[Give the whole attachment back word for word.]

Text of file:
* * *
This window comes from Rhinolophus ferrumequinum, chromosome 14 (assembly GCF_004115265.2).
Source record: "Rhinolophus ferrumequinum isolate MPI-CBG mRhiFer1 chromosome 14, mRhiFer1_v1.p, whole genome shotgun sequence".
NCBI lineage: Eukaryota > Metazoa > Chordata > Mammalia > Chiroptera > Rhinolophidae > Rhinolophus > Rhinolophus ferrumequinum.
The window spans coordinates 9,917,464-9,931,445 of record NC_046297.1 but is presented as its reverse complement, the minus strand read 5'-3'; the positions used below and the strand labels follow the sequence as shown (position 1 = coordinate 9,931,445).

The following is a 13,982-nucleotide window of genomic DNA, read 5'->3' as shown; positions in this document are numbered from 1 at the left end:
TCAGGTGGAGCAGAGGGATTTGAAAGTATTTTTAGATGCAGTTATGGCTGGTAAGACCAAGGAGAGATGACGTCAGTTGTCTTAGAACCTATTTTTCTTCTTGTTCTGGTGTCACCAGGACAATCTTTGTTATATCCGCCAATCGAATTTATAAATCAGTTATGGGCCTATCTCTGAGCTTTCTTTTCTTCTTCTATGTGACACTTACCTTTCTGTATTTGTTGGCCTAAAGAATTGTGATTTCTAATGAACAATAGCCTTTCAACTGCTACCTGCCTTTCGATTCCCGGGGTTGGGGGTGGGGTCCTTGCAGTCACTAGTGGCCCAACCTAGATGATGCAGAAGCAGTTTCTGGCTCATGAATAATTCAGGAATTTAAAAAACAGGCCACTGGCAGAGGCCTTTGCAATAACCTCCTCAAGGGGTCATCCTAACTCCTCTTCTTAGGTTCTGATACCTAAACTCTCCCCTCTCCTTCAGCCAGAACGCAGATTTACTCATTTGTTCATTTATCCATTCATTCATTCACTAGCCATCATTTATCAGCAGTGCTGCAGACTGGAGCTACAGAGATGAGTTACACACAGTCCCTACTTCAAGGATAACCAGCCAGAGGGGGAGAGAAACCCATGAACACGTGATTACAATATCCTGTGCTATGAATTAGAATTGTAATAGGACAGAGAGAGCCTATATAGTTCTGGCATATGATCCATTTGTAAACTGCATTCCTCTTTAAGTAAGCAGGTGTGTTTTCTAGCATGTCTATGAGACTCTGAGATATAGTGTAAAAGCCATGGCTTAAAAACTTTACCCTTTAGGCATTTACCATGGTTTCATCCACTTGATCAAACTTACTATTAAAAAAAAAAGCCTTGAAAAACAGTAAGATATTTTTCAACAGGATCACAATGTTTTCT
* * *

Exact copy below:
This window comes from Rhinolophus ferrumequinum, chromosome 14 (assembly GCF_004115265.2).
Source record: "Rhinolophus ferrumequinum isolate MPI-CBG mRhiFer1 chromosome 14, mRhiFer1_v1.p, whole genome shotgun sequence".
NCBI lineage: Eukaryota > Metazoa > Chordata > Mammalia > Chiroptera > Rhinolophidae > Rhinolophus > Rhinolophus ferrumequinum.
The window spans coordinates 9,917,464-9,931,445 of record NC_046297.1 but is presented as its reverse complement, the minus strand read 5'-3'; the positions used below and the strand labels follow the sequence as shown (position 1 = coordinate 9,931,445).

The following is a 13,982-nucleotide window of genomic DNA, read 5'->3' as shown; positions in this document are numbered from 1 at the left end:
TCAGGTGGAGCAGAGGGATTTGAAAGTATTTTTAGATGCAGTTATGGCTGGTAAGACCAAGGAGAGATGACGTCAGTTGTCTTAGAACCTATTTTTCTTCTTGTTCTGGTGTCACCAGGACAATCTTTGTTATATCCGCCAATCGAATTTATAAATCAGTTATGGGCCTATCTCTGAGCTTTCTTTTCTTCTTCTATGTGACACTTACCTTTCTGTATTTGTTGGCCTAAAGAATTGTGATTTCTAATGAACAATAGCCTTTCAACTGCTACCTGCCTTTCGATTCCCGGGGTTGGGGGTGGGGTCCTTGCAGTCACTAGTGGCCCAACCTAGATGATGCAGAAGCAGTTTCTGGCTCATGAATAATTCAGGAATTTAAAAAACAGGCCACTGGCAGAGGCCTTTGCAATAACCTCCTCAAGGGGTCATCCTAACTCCTCTTCTTAGGTTCTGATACCTAAACTCTCCCCTCTCCTTCAGCCAGAACGCAGATTTACTCATTTGTTCATTTATCCATTCATTCATTCACTAGCCATCATTTATCAGCAGTGCTGCAGACTGGAGCTACAGAGATGAGTTACACACAGTCCCTACTTCAAGGATAACCAGCCAGAGGGGGAGAGAAACCCATGAACACGTGATTACAATATCCTGTGCTATGAATTAGAATTGTAATAGGACAGAGAGAGCCTATATAGTTCTGGCATATGATCCATTTGTAAACTGCATTCCTCTTTAAGTAAGCAGGTGTGTTTTCTAGCATGTCTATGAGACTCTGAGATATAGTGTAAAAGCCATGGCTTAAAAACTTTACCCTTTAGGCATTTACCATGGTTTCATCCACTTGATCAAACTTACTATTAAAAAAAAAAGCCTTGAAAAACAGTAAGATATTTTTCAACAGGATCACAATGTTTTCT